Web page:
By CINDY BULIK
Published: July 23, 2013
Once again it is my honor to bestow the Order of the Chocolate Fish (OCF) on a deserving individual, or, in this case, individuals. The OCF is a UNC Center of Excellence for Eating Disorders award that goes to individuals who go far above the call of duty to accomplish our mission. This is the first time that I find myself giving out an entire school of chocolate fish.
It is my privilege to induct the core members of the UNC ANGI team into the OCF. ANGI is the Anorexia Nervosa Genetics Initiative and just about everyone on the CEED team has been chipping in to launch this new project. Hardly a minute passes without the word “ANGI” being uttered. Some staff in the department thought we had actually hired a new person named Angie, as we heard phrases like, “Angie’s computer came in,” or “Angie’s boxes have arrived.” It has been a herculean task to get this four-country project up and running. The core ANGI team, consisting of Laura Thornton, Jessica Baker, and Chris Hilliard, has come together to make ANGI a reality.
Our goal is to collect clinical information and blood samples (for DNA) from 8,000 women with current or past anorexia nervosa and healthy controls over four years. I have no doubt that this team will make it happen! If you see mountains of boxes in the hall around the Bulik lab, those are blood kits that are being mailed to willing participants around the country. It has been incredible to watch as we have all developed new skills in these early months of the initiative and grown as a team.
The efforts at UNC are just the tip of the iceberg. Similar efforts are underway in Australia, Sweden, and Denmark—all under the watchful eye of Laura Thornton.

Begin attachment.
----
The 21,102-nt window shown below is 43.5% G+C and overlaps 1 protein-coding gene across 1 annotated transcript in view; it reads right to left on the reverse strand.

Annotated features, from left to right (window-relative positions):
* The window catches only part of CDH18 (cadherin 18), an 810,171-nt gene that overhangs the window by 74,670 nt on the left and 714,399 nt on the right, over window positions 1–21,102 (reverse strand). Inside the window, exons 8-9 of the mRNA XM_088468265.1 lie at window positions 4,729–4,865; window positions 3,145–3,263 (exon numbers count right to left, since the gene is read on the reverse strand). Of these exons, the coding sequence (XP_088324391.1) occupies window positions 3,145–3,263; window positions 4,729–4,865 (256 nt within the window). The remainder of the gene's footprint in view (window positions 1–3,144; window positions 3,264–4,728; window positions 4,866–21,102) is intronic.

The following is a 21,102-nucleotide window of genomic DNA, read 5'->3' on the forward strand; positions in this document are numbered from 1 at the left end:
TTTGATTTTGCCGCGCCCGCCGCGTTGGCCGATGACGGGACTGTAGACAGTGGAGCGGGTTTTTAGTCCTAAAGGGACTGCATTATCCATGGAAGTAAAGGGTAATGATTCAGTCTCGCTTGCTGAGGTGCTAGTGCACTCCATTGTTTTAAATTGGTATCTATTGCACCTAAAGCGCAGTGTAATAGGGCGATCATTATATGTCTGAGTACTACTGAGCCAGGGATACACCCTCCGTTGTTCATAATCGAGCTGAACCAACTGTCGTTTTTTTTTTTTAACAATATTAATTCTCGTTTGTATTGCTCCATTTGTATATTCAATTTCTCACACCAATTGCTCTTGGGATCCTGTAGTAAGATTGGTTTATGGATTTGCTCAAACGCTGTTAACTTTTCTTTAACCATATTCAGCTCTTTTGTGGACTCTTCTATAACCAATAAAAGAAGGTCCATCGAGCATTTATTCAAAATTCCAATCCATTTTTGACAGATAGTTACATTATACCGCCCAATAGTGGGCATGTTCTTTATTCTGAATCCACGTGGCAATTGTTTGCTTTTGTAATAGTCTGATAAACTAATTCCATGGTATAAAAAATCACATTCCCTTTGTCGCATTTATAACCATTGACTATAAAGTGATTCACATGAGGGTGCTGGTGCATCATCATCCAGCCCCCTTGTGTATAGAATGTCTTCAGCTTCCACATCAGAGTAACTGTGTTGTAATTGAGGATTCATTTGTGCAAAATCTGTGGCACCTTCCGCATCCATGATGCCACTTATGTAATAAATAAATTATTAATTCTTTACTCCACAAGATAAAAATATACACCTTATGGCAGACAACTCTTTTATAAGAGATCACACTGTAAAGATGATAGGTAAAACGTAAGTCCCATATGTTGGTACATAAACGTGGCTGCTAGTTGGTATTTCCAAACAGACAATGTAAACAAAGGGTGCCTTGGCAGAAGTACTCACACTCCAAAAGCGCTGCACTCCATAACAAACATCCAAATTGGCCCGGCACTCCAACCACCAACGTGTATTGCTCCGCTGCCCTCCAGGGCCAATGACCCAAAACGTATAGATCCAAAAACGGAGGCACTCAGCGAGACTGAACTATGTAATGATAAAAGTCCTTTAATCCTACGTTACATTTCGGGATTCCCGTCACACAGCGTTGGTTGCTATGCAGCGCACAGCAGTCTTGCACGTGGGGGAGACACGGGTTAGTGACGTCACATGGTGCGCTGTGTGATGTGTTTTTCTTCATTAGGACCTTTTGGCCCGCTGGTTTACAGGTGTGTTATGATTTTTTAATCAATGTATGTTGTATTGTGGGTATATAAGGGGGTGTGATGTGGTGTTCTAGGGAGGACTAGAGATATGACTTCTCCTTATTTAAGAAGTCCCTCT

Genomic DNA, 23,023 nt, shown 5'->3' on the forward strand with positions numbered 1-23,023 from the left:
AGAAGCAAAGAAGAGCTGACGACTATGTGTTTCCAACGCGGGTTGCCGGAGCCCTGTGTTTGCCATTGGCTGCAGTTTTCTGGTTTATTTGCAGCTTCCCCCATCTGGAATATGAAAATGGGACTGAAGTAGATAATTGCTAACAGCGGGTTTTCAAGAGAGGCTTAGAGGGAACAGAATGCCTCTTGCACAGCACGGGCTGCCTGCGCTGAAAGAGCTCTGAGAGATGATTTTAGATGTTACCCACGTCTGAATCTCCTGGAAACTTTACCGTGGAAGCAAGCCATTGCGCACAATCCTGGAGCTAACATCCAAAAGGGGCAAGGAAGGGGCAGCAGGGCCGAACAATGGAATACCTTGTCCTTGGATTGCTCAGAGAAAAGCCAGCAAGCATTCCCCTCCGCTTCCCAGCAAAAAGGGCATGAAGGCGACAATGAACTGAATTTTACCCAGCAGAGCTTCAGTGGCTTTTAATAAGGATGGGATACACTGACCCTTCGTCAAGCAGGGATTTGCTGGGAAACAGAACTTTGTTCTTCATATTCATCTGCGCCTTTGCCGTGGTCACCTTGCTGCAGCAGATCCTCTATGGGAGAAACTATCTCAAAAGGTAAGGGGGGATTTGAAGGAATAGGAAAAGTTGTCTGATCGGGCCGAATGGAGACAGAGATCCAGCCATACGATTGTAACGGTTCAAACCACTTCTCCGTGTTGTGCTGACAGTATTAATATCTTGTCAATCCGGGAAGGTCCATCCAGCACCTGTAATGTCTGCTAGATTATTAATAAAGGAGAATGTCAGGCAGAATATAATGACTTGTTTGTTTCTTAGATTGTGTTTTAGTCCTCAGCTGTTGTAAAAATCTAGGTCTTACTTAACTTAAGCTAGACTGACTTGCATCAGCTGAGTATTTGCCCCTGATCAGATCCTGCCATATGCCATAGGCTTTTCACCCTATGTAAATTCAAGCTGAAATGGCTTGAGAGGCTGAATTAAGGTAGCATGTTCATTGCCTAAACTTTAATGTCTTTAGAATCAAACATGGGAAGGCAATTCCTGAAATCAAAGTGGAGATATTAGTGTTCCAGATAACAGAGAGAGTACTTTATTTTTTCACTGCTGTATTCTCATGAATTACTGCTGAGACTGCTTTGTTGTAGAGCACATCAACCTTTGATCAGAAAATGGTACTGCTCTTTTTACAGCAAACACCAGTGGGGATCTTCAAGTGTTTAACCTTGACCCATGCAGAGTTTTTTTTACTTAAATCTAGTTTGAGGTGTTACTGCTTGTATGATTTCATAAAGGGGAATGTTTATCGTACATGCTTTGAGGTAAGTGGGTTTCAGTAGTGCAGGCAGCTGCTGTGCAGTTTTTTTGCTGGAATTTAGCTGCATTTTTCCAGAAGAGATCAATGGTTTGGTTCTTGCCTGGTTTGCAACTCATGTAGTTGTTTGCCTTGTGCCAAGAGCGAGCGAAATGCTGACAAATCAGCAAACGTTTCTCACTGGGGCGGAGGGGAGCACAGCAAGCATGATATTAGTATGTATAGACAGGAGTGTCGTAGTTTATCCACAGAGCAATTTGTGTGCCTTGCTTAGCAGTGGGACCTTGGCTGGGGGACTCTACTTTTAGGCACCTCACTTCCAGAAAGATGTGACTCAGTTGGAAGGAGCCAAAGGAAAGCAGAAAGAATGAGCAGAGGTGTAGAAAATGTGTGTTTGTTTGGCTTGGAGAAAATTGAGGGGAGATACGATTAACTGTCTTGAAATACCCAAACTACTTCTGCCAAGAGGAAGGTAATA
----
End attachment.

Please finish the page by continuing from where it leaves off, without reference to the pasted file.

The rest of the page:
Our eventual goal is to expand even further. We have challenged the eating disorders field to collect 25,000 samples from women with anorexia over the next four years (AN25K) and we are working toward finding additional funding to do so. Moreover, we want to include men with current or past anorexia nervosa in our research, but this too will require further funding. Eventually, we will broaden our scope to collect samples from individuals with other eating disorders. Anorexia nervosa is just our starting point.
Incredible strides are being made in psychiatric genetics and we are dedicated to ensuring that similar advances occur in the field of eating disorders. For example, researchers have now amassed over 36,000 samples from individuals with schizophrenia and have identified over 100 genetic variants that contribute to the disorder. Those genetic variants are unlocking new understanding about the fundamental biology of the disease. Our efforts are designed to achieve the same exciting outcomes for anorexia nervosa.
It is my distinct pleasure and honor to bestow the OCF on those dedicated and hardworking ANGI core team members: Laura Thornton, Jessica Baker, and Chris Hilliard.
Cynthia Bulik, PhD
ANGI, Principal Investigator